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What happens to me if my nephew defaults on his loan that I am the guarantor for?
When you become a guarantor, you legally agree or promise to take responsibility for another person’s payment obligations to a third party, in the event that person fails to pay off his debt.
This means that the guarantor will usually be called upon to repay the entire loan sum plus outstanding interest and penalties in the event of the borrower’s failure to make repayment of the loan instalments. The lender will be legally entitled to seek complete repayment directly from the guarantor, even to the exclusion of the borrower. In other words, the guarantor will be on the hook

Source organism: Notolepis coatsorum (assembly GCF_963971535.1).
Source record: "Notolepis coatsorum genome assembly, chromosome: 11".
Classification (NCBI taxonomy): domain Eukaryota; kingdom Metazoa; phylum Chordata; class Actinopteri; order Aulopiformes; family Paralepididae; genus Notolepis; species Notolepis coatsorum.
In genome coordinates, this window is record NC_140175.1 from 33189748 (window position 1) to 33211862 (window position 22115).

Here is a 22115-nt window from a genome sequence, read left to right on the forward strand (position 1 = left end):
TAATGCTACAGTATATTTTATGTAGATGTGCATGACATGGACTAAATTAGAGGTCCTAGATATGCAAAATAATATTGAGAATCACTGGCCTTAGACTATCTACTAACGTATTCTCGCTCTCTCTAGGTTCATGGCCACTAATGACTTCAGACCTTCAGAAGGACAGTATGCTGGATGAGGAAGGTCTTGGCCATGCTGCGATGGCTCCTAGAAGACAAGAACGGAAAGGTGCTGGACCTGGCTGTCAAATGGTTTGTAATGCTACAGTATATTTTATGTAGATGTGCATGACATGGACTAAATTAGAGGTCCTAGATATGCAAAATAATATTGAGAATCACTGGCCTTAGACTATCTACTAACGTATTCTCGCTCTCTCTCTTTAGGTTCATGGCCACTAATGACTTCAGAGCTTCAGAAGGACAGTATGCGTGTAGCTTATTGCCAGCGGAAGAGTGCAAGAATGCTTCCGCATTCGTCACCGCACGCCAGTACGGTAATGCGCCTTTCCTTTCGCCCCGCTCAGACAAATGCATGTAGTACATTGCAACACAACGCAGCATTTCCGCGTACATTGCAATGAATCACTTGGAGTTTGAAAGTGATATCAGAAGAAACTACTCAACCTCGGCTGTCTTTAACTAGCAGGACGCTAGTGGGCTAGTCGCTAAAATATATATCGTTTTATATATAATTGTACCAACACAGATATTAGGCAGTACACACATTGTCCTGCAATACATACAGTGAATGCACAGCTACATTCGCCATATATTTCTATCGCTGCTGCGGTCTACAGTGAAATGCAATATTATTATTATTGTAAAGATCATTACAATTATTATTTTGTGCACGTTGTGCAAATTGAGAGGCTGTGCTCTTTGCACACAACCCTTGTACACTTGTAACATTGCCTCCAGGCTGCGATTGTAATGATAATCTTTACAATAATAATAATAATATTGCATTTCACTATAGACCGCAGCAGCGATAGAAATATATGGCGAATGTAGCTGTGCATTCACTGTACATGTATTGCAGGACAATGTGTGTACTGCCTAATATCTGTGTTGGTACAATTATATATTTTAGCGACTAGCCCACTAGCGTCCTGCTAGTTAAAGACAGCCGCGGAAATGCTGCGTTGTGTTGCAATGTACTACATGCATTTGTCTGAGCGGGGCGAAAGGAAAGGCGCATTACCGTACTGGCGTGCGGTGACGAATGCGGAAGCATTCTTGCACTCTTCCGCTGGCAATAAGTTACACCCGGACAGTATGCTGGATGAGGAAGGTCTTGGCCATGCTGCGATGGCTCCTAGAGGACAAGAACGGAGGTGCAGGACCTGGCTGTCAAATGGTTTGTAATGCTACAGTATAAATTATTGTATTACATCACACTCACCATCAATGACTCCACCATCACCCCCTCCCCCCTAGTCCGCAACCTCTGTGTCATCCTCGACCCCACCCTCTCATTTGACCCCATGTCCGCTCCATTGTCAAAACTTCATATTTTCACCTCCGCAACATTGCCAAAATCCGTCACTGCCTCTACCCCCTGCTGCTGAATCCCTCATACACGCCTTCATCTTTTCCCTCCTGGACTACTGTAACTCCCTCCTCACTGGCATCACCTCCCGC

while the borrower may not.
Where the guarantor is unable to pay, the lender can commence legal proceedings against the guarantor to recover the debt. Judgment is easily obtained against the guarantor because the terms of the guarantee usually do not afford the guarantor a defence. After judgment, if the guarantor still refuses or cannot make payment, the lender can proceed to enforce the judgment, which may involve seizure and sale of the guarantor’s property or bankruptcy proceedings if the outstanding amount is above $10,000.
To protect yourself, never agree to become a guarantor for anyone without first understanding the extent of the guarantor’s obligations and the amount of the loan. Ensure that the borrower has sufficient funds to pay off loan instalments regularly to prevent defaults.